Just because Worldcon is happening it doesn’t mean that magazine production schedules get put on hold. The new issues of Clarkesworld and Lightspeed continue to come out like clockwork. What have we got for you this month?
The headline story from Clarkesworld is a team effort by David Klecha and Tobias S. Buckell. It is a science fiction story called “The Found Girl”, and as usual is also available in audio, narrated by Kate Baker.
Also in fiction is “Robot” by Helena Bell which, on a quick glance, is not about a robot at all. And then there is “muo-ka’s Child” by Indrapramit Das, a Clarion graduate from Kolkata. Jonathan Strahan and Ian Mond were talking about Das in the inaugural Last Short Story podcast. I have a feeling we’ll be discovering a lot of writers from India in the coming years.
The non-fiction starts with a fascinating biography of Canadian scientist, Omond Solandt, written by Jason S. Ridler. Jeremy interviews Nick Mamatas and Paul Tremblay about the practice of satire. And Chesya Burke’s Another World column looks at a new form of magical negro stereotype.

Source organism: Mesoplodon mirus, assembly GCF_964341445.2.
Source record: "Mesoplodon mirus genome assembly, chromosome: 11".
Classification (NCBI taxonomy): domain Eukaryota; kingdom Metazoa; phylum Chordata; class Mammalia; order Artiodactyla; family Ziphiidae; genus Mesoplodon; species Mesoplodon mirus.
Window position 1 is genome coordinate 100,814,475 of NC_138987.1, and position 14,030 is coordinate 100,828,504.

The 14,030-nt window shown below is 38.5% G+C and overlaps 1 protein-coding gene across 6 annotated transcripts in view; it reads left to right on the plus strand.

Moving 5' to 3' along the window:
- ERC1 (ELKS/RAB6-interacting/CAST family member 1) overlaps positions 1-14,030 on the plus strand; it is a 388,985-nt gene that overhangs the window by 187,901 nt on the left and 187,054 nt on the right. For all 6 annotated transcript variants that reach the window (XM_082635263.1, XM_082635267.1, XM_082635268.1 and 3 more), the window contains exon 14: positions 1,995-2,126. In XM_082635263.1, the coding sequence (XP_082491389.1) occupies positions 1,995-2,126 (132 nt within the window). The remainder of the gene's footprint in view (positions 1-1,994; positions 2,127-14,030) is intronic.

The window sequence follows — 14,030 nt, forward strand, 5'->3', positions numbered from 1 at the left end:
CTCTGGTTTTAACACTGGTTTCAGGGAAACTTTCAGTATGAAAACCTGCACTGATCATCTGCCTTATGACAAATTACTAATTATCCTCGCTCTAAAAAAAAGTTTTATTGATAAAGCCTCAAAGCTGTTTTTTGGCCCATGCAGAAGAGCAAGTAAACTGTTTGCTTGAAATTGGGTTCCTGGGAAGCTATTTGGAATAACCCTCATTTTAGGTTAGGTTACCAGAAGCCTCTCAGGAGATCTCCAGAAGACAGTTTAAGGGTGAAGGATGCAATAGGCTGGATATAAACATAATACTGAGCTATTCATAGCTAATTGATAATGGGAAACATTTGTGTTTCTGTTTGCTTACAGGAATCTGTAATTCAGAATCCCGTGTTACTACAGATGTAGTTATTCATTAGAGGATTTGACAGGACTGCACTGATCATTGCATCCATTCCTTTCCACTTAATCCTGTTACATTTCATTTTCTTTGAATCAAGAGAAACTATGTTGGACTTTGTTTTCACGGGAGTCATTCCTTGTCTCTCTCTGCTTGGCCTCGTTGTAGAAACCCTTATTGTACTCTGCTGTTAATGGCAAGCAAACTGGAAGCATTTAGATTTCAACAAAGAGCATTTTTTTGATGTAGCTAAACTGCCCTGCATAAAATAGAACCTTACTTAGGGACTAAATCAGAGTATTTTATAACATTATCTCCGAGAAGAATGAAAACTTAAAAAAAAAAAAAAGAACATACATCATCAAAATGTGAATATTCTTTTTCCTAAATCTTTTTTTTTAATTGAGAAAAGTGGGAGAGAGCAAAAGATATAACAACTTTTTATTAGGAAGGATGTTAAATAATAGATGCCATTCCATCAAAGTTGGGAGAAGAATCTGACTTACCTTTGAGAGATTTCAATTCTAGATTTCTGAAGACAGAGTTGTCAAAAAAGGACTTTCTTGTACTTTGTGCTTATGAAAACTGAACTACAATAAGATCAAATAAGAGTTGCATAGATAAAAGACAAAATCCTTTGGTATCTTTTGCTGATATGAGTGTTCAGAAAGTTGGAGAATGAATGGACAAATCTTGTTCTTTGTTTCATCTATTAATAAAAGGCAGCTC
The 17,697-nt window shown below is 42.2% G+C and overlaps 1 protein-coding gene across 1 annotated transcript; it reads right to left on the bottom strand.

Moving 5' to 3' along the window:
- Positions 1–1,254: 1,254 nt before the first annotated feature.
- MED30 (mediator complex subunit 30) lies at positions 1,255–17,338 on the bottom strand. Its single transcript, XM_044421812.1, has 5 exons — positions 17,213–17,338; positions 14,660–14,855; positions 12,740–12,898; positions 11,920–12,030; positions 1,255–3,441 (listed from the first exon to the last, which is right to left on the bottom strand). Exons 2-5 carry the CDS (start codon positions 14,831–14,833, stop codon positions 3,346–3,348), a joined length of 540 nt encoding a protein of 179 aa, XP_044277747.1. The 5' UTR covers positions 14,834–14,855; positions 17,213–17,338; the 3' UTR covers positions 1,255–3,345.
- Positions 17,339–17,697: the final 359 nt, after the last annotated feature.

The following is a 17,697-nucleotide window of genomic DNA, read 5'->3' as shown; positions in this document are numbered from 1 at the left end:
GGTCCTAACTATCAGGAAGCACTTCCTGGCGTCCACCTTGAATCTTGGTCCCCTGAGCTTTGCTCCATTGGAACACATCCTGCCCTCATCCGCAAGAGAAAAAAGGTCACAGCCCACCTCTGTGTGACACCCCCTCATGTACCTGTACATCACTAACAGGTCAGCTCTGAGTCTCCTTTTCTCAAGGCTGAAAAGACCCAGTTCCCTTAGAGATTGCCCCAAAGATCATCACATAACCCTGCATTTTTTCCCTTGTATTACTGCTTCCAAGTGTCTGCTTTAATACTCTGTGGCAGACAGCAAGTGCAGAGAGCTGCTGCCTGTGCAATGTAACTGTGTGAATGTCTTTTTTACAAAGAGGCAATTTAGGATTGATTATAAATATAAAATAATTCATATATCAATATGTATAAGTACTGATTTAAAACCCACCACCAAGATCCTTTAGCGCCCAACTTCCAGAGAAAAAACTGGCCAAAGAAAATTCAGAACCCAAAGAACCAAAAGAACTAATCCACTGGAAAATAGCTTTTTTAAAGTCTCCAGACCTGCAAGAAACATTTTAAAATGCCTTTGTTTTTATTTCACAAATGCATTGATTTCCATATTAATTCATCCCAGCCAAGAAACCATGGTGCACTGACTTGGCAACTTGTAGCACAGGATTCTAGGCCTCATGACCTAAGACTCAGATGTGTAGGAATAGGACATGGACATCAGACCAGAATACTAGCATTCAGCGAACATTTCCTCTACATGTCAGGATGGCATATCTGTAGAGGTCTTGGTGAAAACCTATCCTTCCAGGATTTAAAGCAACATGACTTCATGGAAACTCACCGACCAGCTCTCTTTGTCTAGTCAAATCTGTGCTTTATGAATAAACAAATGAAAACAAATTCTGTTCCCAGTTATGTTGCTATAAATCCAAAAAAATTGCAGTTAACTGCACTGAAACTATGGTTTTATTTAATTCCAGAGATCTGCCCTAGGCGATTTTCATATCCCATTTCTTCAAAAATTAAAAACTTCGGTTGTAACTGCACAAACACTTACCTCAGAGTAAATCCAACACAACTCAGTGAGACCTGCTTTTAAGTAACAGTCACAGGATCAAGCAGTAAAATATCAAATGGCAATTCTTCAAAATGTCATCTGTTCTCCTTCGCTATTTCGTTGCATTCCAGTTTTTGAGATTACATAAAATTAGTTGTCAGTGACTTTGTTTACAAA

The cover for this issue is “Awe at Thistledown” by Angel Nieves.
That leaves us with Neil Clarke’s editorial. Firstly I’m delighted to see that his health is much improved, and I wholeheartedly support those who encouraged him not to go to Worldcon. I’ll keep my fingers crossed for him in the Editor: Short Form category. The editorial, however, focuses more on the Word Fantasy Award nomination. The “Special Award Non-Professional” tends to irritate most of the people who get nominate for it because no one likes it being suggested that they are unprofessional. For Clarkesworld, however, it is an acknowledgement that the people who produce it are largely unpaid (except in Hugos). Neil has taken the opportunity to announce that he has set a new goal – to be able to pay the staff. I’m delighted to see him do that, and I hope he succeeds. You can help, by paying money for the magazine rather than reading it for free.
The new issue of Lightspeed is also available in the store. I’m pleased to see them include a Harry Harrison story in the issue. There’s the usual profusion of fiction, both original and reprint. Non-fiction includes an interview with John Scalzi. And the ebook exclusive novella is Walter John Williams’ Nebula winning “The Green Leopard Plague”.